Let's be fair. Southern soldiers were, by and large, honorable, brave men. So were the boys in blue (a fact I know pains a lot of people hereabouts). Robert E. Lee was, by far, a finer example of humanity than Ulysses S. Grant. So what? There was an abundance of scoundrels on both sides.

And, if you want a kick-ass general of the sort favored by that Nemesis of Evil, George W. Bush, Sherman (What collateral damage? What women and children?) was The Main Man. Kill 'em all and let God sort 'em out -- forget that namby-pamby chivalry crap.

I'm not sure why there are many good people who refuse to let go of something that happened so long ago. Maybe the South needs to get a life.

Or, maybe there's something more sinister at work. It would be easy to write off the obsession for Things Southern by politicians such as Byrne as a thinly disguised appeal to racism. But I don't think Byrne is a racist, and I don't think that's his intent. I like Byrne -- he's certainly much more real than the two-dimensional media facade Barnes projects.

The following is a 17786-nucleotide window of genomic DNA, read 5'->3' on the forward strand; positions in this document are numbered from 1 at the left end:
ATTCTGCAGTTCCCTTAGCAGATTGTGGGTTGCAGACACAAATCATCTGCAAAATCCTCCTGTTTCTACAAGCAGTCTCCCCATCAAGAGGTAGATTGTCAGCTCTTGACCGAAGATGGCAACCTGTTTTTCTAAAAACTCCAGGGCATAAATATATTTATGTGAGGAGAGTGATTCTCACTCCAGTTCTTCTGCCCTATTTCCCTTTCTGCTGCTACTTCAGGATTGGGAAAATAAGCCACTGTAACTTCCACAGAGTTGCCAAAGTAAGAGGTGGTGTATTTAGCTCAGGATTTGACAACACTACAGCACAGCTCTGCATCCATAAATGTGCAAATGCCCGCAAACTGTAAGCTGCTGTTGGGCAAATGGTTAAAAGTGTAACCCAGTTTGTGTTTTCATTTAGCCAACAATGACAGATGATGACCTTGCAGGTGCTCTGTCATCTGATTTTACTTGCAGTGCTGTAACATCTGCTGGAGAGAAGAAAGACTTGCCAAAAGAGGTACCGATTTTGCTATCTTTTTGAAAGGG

But Byrne did make that remark comparing Confederate history month to the day honoring Martin Luther King Jr. It is a dishonor to both to make such a comparison.

Honor Lee and Davis as men whose inherent noble natures were sacrificed in a misguided attempt to hold onto an ideal whose reality never existed. Their flag is the symbol of a grand and bloody mistake, nothing more.

I find it simply absurd that some Georgians get in so much of a lather about "the flag" that they memorialize the absurdity on T-shirts and bumper stickers. That inanity reaches the stage where the preferred action is to administer Thorazine when people begin to froth with comparisons of Confederate Memorial Day and MLK Day.